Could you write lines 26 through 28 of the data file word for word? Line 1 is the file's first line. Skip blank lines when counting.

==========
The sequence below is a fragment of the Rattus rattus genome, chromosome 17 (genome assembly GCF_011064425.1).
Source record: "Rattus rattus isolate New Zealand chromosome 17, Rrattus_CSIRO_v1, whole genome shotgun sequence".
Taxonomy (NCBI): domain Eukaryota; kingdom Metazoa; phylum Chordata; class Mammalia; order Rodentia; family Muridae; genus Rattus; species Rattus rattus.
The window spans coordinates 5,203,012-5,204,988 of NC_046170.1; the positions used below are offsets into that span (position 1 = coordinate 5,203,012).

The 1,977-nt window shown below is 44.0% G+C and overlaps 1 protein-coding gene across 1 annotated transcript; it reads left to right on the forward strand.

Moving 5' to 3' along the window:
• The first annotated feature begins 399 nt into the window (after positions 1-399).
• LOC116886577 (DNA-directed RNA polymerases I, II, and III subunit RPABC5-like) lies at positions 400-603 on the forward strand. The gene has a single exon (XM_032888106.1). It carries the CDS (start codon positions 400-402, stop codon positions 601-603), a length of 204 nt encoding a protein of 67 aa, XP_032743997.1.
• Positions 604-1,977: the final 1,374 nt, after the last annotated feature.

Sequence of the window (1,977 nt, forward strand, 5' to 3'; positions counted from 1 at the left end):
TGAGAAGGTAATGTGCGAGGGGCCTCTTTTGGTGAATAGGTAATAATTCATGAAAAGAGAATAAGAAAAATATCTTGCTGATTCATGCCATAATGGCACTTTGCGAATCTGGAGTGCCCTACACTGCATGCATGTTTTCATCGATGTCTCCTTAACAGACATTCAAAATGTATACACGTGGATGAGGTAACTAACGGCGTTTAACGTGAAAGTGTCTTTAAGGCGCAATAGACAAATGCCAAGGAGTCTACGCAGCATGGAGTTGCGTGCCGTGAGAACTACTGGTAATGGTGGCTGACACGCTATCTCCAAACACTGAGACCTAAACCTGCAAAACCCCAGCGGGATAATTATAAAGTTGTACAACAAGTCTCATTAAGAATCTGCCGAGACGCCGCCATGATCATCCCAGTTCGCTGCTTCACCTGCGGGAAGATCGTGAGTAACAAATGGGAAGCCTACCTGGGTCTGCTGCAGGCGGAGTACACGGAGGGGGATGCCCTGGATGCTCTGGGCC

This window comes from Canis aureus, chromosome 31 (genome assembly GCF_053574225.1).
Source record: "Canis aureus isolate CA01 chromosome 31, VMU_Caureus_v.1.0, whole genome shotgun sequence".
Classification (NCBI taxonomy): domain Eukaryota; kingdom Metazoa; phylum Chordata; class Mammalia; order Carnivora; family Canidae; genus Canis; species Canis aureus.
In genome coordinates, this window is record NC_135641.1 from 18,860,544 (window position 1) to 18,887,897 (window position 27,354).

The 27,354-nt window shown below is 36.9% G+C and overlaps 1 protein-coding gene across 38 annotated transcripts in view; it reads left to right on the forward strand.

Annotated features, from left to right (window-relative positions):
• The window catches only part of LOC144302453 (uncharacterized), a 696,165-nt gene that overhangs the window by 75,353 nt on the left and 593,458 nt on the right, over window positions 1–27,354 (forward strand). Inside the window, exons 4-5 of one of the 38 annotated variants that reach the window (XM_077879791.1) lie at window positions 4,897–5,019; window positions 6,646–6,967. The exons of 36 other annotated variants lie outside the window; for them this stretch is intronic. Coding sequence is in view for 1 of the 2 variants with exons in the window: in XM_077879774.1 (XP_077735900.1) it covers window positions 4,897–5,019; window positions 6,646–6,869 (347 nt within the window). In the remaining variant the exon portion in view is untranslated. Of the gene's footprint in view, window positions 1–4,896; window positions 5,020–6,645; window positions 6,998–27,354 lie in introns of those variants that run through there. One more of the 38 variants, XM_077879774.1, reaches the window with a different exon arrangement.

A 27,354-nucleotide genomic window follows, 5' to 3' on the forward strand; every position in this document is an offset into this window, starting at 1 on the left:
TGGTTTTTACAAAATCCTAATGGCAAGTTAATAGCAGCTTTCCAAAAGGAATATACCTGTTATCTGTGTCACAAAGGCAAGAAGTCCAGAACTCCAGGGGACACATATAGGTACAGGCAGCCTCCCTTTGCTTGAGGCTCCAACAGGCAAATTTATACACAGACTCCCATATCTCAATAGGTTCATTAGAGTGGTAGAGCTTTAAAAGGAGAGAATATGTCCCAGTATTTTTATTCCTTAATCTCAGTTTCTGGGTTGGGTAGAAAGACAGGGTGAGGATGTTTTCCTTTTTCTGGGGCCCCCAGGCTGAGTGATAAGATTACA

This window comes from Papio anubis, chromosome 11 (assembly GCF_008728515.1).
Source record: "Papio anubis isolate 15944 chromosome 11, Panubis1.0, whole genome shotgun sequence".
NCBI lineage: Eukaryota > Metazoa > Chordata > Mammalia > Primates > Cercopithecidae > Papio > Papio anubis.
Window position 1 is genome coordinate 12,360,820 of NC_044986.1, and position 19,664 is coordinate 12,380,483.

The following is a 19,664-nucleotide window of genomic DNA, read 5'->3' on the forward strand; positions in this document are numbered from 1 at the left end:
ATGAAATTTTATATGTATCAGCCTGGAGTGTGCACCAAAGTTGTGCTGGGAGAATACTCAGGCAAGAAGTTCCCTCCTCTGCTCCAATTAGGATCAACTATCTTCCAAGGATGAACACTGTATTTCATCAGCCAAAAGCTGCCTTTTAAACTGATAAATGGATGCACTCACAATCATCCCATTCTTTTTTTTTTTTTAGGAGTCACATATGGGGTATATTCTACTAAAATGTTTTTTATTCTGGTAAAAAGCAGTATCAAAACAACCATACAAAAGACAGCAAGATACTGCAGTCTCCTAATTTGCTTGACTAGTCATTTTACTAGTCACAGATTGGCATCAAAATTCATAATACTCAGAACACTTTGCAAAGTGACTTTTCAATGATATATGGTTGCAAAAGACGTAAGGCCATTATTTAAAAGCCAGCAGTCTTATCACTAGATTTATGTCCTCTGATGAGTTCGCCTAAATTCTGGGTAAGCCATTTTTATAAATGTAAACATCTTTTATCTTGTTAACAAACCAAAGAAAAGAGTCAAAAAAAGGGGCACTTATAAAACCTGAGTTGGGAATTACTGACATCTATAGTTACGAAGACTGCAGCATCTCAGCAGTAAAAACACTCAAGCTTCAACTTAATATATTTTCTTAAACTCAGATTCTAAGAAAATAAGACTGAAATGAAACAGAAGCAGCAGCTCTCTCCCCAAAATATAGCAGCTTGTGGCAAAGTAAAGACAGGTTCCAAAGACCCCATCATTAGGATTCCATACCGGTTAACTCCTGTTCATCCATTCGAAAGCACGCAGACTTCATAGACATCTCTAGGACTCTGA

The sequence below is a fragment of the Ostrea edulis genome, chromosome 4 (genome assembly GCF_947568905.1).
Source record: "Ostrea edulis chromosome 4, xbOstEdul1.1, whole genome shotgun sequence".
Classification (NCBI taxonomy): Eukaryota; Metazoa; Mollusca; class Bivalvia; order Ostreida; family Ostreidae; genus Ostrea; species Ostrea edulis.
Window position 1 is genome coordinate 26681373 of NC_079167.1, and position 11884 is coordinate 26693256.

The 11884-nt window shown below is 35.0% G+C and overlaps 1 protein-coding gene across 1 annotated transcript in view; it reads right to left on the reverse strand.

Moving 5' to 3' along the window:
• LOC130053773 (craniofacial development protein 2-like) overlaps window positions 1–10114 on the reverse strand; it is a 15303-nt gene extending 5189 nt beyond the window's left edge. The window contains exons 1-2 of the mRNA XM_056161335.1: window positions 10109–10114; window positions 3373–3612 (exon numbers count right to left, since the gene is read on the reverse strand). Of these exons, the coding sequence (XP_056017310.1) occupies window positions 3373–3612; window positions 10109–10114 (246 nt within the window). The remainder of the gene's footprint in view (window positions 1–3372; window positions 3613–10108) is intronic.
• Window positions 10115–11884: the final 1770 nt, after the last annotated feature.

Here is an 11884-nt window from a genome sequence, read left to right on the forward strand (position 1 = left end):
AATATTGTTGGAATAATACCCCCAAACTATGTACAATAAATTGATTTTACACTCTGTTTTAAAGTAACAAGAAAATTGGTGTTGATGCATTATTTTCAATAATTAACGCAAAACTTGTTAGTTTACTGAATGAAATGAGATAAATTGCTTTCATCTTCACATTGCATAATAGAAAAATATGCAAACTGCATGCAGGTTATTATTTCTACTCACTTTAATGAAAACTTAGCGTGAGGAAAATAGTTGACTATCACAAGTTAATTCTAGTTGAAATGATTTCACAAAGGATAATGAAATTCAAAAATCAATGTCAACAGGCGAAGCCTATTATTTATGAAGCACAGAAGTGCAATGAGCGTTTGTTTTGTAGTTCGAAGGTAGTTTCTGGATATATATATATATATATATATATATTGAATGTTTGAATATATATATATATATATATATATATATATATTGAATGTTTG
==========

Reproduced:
ATGAAATTTTATATGTATCAGCCTGGAGTGTGCACCAAAGTTGTGCTGGGAGAATACTCAGGCAAGAAGTTCCCTCCTCTGCTCCAATTAGGATCAACTATCTTCCAAGGATGAACACTGTATTTCATCAGCCAAAAGCTGCCTTTTAAACTGATAAATGGATGCACTCACAATCATCCCATTCTTTTTTTTTTTTTAGGAGTCACATATGGGGTATATTCTACTAAAATGTTTTTTATTCTGGTAAAAAGCAGTATCAAAACAACCATACAAAAGACAGCAAGATACTGCAGTCTCCTAATTTGCTTGACTAGTCATTTTACTAGTCACAGATTGGCATCAAAATTCATAATACTCAGAACACTTTGCAAAGTGACTTTTCAATGATATATGGTTGCAAAAGACGTAAGGCCATTATTTAAAAGCCAGCAGTCTTATCACTAGATTTATGTCCTCTGATGAGTTCGCCTAAATTCTGGGTAAGCCATTTTTATAAATGTAAACATCTTTTATCTTGTTAACAAACCAAAGAAAAGAGTCAAAAAAAGGGGCACTTATAAAACCTGAGTTGGGAATTACTGACATCTATAGTTACGAAGACTGCAGCATCTCAGCAGTAAAAACACTCAAGCTTCAACTTAATATATTTTCTTAAACTCAGATTCTAAGAAAATAAGACTGAAATGAAACAGAAGCAGCAGCTCTCTCCCCAAAATATAGCAGCTTGTGGCAAAGTAAAGACAGGTTCCAAAGACCCCATCATTAGGATTCCATACCGGTTAACTCCTGTTCATCCATTCGAAAGCACGCAGACTTCATAGACATCTCTAGGACTCTGA

The sequence below is a fragment of the Ostrea edulis genome, chromosome 4 (genome assembly GCF_947568905.1).
Source record: "Ostrea edulis chromosome 4, xbOstEdul1.1, whole genome shotgun sequence".